Geographic Distribution and Habitat
- Lemurs are endemic to the island of Madagascar, meaning they are only found on Madagascar and nowhere else in the world. On the island, these Lemurs are found inhabiting the eastern rainforest zone from the Andringitra Massif in the south, to the Tsaratanana Massif in the north. Within the rainforest, the Red- Bellied Lemur lives and forages in the primary and secondary rainforest at medium to high altitudes.
Size & weight
- These rare lemurs are about the same size as a house cat. Their mass range is about 2-3 kg (4.4 – 6.6 lbs.) and their average length is 36 - 54 cm (14.2- 21.3 in).
- The males and females of this species have differing appearances. The upper body of both the males and females is covered in long, dense reddish-brown fur. While the males’ underbellies continue to be reddish-brown color, females’ underbellies are a cream color.
- Both sexes have a dark gray face and muzzle. Around their eyes they have a white patch that looks like a teardrop. This is much larger and distinctive in the males than in the females. This teardrop marking distinguishes this species of lemur from the other species of lemurs that live in the same area.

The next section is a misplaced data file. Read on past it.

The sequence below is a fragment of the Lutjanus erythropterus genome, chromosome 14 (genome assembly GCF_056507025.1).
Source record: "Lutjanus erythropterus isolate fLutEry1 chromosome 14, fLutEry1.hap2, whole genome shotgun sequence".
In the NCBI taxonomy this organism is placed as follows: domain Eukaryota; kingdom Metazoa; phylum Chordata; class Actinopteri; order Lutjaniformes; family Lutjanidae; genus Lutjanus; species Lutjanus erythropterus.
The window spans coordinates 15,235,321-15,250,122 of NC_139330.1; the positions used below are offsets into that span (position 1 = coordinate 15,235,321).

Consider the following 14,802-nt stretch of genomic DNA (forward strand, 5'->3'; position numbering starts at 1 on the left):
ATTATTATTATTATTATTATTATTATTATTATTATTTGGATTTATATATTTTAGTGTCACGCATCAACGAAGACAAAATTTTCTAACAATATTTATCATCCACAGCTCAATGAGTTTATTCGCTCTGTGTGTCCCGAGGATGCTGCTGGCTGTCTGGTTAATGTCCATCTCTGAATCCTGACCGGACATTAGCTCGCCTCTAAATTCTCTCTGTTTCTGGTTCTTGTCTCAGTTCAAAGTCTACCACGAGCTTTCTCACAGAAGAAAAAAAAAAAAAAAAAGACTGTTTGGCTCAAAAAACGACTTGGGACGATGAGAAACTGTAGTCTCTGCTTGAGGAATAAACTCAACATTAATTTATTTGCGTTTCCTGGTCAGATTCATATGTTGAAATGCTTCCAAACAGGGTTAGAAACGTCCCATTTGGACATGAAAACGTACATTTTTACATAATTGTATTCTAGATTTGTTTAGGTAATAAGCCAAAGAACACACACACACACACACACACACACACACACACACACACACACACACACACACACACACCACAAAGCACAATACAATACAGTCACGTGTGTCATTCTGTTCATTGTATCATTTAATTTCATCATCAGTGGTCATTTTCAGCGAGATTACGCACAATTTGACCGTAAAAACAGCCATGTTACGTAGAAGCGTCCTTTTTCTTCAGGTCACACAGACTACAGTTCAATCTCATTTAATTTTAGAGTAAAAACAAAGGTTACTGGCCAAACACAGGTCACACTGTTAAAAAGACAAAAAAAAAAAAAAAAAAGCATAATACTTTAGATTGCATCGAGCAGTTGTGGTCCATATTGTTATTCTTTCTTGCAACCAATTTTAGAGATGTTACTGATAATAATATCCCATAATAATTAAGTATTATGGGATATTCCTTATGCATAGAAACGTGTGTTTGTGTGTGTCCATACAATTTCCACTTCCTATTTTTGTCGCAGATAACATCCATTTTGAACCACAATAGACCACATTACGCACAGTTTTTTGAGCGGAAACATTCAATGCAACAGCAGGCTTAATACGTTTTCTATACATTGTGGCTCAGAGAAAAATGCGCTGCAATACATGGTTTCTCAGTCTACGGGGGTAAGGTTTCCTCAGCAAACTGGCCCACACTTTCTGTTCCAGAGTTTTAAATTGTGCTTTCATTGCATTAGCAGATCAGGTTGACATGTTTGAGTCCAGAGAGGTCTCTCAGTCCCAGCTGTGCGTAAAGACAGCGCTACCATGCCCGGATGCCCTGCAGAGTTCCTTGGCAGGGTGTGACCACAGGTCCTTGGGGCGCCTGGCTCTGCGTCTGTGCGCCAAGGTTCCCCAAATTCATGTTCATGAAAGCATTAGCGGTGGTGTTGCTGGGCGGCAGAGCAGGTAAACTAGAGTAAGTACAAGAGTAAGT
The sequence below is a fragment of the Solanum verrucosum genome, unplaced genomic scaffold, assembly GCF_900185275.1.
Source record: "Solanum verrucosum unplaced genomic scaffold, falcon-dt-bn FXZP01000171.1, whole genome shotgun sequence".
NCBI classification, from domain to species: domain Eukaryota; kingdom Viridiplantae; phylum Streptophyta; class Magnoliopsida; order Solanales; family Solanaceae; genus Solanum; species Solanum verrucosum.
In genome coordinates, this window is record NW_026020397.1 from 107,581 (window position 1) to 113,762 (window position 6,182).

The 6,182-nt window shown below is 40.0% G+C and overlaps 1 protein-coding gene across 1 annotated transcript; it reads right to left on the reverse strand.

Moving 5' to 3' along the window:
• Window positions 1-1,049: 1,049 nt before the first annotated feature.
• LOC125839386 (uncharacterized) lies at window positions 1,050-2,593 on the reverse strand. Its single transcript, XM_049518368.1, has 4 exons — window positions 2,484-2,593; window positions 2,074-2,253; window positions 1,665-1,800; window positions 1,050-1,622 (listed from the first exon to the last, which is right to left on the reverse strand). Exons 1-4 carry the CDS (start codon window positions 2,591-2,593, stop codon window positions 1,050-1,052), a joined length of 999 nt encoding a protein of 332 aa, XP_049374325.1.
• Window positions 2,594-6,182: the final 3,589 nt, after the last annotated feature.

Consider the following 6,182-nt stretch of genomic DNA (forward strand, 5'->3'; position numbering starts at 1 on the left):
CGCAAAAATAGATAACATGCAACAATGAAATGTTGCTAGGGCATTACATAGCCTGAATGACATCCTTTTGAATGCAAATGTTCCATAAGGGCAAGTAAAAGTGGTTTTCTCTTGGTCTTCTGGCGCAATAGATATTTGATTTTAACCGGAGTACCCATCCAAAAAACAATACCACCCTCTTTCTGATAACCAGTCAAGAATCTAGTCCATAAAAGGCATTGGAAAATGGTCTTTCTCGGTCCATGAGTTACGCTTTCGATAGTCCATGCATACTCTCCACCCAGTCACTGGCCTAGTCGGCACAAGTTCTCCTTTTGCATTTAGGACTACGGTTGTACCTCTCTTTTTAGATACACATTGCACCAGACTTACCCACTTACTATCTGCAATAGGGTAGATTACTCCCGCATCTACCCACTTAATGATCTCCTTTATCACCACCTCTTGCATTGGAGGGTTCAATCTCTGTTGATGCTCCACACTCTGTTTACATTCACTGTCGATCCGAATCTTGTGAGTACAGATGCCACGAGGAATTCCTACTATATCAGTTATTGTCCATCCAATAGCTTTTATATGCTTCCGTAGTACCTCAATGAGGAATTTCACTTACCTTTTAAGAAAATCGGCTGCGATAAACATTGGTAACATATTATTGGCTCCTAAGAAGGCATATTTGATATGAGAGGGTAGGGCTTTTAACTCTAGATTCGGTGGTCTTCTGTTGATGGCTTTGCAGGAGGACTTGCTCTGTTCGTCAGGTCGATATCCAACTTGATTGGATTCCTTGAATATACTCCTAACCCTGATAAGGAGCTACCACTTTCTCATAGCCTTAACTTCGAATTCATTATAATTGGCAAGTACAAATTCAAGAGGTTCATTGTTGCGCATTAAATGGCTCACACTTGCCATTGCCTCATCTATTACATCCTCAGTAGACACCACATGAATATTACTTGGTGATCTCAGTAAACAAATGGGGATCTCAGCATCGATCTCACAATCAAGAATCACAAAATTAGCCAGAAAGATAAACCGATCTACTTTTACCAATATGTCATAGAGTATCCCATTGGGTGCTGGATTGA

- Both sexes have a tail that is black in color.
Behavior and Lifestyle
Females rule the family groups. They decide where to forage for the day in their home ranges.
Their mating patterns are seasonal. They mate between May and June and then females give birth between September and October.
Mothers carry the babies on their bellies for the first 2 weeks while nursing them. Then both parents take turns carrying the offspring till about 5 weeks when the mother starts to reject carrying them. This is when the father starts carrying them till they are about 100 days old.
Conservation Status and Threats
- These Lemurs are listed as Vulnerable according to the IUCN Red List in 2007. This is due to great habitat loss on Madagascar. Slash-and-burn agriculture continues to be a problem that destroys habitats of many animals to make room for human agriculture. Illegal logging and hunting continues to be a major problem as well.
Some photos courtesy of ARKive.org
Written by Heidi Giancola, June 2016